VF-1S, VF-1J, VF-1A


Miria's Queadluun-Rau

In addition, we relate to the human cultural elements:  the importance of music and songs in moving people’s emotions, and the dramatic love triangle among Hikaru, Misa, and Minmay.  In Macross 7, music becomes more about being a weapon, which we find hard to relate to because that’s not the case in real life.  I think this is why Macross 7 is not appealing.

Macross is well-illustrated in its artwork and sound effects.  There is amazing detail, more than you’d find in normal cartoons.  For example, when the SDF-1 momentarily loses its internal gravity system, each of the chairs and tables individually tumble.

Everyone is well-dressed in costumes and uniforms.  Each weapon has its unique sound:  the valkyrie gunpods emit a rapid-fire sound, and the Zentradi/Meltrandi lasers echo a high-pitched sound.  The movie also intrigues us with advanced technology, like holograms, the vakyries’ nuclear-powered engines, hyperspace fold, and robots that clean garbage from the street (like the Roomba that was released in 2007)!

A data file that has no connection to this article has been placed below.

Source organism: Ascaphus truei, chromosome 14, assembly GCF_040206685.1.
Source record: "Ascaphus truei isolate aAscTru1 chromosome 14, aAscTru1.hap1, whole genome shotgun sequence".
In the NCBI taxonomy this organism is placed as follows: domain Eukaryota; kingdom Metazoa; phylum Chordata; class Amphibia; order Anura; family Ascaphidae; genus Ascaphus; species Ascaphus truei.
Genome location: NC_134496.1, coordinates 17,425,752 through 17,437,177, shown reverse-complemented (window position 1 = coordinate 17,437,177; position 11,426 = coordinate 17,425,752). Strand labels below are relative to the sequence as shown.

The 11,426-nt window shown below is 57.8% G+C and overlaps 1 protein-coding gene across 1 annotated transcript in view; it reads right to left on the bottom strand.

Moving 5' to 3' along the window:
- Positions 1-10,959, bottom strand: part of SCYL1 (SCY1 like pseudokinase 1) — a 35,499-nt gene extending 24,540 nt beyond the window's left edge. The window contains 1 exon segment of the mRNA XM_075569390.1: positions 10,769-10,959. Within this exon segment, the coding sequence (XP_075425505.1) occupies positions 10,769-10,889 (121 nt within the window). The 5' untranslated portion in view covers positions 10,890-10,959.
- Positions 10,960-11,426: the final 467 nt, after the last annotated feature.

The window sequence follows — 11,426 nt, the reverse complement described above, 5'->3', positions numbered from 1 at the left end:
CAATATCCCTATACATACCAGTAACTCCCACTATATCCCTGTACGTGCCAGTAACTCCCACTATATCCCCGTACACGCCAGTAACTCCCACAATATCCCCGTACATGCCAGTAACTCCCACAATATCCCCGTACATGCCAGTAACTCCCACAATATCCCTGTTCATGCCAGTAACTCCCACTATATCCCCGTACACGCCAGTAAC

Did this garbage-collecting robot from 1984 seed the idea for the Roomba in 2007?

Finally, Macross has a great epic story:  humans are returning to their homeland, Earth, and are fighting against a formidable enemy, the Zentradi, who are at war with the Meltrandi.  We have captivating protagonists:  Hikaru, our humble hero who chooses between two women; Roy, the mentor figure and experienced soldier; Max, an expert fighter pilot who falls in love with a beautiful enemy ace pilot; Misa, a high-ranking military officer; and Minmay, the cute performer who charms everyone with her songs.  We have worthy adversaries, the Zentradi and Meltrandi:  Miria, the Meltrandi’s ace pilot; Bodolza, the Zentradi leader; Quamzin/Kamjin/Khyron, the aggressive Zentradi commander; Britai, and Exedor.  I think that having such worthy adversaries makes a good spectacle because we see the intense struggle between good and evil:  it’s the same reason that when there’s a worthy villain in a James Bond film, like Le Chiffre in Casino Royale, we are drawn closer to the characters’ struggle.

Le Chiffre from Casino Royale

What do you like most about Macross?